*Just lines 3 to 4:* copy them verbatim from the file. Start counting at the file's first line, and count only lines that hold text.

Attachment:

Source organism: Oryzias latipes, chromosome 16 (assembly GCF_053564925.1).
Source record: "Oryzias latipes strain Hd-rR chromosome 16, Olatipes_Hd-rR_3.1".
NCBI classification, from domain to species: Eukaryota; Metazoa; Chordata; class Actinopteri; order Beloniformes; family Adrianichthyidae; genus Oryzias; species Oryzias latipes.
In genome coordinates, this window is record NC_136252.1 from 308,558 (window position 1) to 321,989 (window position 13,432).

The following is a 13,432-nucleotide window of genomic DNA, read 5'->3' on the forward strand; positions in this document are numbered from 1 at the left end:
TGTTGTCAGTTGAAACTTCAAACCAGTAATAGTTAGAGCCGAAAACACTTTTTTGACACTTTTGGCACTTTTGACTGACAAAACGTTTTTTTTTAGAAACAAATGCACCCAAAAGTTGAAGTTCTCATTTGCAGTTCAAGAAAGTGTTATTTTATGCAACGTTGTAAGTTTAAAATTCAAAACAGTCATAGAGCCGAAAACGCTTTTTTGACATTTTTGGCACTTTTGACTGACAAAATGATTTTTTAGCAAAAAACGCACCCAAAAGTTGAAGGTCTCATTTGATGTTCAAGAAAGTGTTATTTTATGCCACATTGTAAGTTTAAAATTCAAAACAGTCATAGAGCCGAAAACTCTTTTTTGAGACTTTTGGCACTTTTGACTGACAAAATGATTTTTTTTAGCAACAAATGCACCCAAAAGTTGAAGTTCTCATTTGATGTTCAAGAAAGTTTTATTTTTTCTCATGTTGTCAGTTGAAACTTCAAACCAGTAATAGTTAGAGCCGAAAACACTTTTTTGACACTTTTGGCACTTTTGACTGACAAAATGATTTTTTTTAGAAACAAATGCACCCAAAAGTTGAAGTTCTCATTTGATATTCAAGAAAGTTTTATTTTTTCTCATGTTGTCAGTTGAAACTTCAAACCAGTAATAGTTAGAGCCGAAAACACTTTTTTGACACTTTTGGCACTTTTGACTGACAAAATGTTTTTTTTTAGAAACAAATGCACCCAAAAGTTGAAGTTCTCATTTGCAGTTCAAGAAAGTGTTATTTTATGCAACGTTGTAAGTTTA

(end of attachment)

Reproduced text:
NCBI classification, from domain to species: Eukaryota; Metazoa; Chordata; class Actinopteri; order Beloniformes; family Adrianichthyidae; genus Oryzias; species Oryzias latipes.
In genome coordinates, this window is record NC_136252.1 from 308,558 (window position 1) to 321,989 (window position 13,432).